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I have read several of Ms. See's other books, and I really liked them. This one I just couldn't get into - the storyline was not what I had expected.
I would like to read her new book however - I enjoyed her "Shanghai Girls".
Dec 18, 2010
The selling experience was a definitely good experience, and I would like to do business again with this seller. I have not had a chance to read the book yet, but as soon as I can I will.
Aug 22, 2009
LIsa See the auther of Peony in love tells an amazing story about Peony, a chinese teenager who was to be married. Falling in love was a lot of the chinese girls dreams when the parents shatter it by making an arrangement marriage. I kind of hate it that she died and had to watch her love with other women. Peony died before she got married so as a custom in china they were not to make offerings to the maidens that were not maried yet, so therefore they remain with the human but invisible.A sad story to read too.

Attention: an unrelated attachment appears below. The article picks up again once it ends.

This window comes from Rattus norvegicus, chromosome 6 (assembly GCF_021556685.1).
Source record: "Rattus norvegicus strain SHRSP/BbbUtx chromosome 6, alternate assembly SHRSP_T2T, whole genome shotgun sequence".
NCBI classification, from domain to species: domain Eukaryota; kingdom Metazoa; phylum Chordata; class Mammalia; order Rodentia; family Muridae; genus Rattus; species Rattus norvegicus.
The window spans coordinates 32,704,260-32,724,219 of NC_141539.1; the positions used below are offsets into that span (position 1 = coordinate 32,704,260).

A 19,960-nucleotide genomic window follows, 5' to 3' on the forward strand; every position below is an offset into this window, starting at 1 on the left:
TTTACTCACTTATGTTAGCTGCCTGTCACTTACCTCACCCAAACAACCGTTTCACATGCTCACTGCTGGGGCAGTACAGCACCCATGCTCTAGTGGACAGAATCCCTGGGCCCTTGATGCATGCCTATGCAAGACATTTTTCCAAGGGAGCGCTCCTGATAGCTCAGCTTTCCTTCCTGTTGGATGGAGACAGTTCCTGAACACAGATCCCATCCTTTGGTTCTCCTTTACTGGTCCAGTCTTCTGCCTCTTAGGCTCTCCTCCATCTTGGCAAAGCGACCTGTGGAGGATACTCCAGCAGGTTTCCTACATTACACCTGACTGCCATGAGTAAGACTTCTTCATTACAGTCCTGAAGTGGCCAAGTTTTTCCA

Jul 17, 2008
In Love With Peony
Peony in Love by Lisa See is the first book I have read in such a long time, which transported me to another time and place. Lisa See sweeps you along into the life of Peony and her culture, rituals and beliefs of ancient China. Lisa See's Peony In Love was the first book by the author which I had read, but after doing so, immediately read two others. I don't wish to give too much of the story away, it is in the unexpected where you find the most delight of this book. If you want to be immersed in culture different from your own, be swept up in a heart wrenching romance and carried into another world ... Peony In Love is the perfect vehicle to get you there !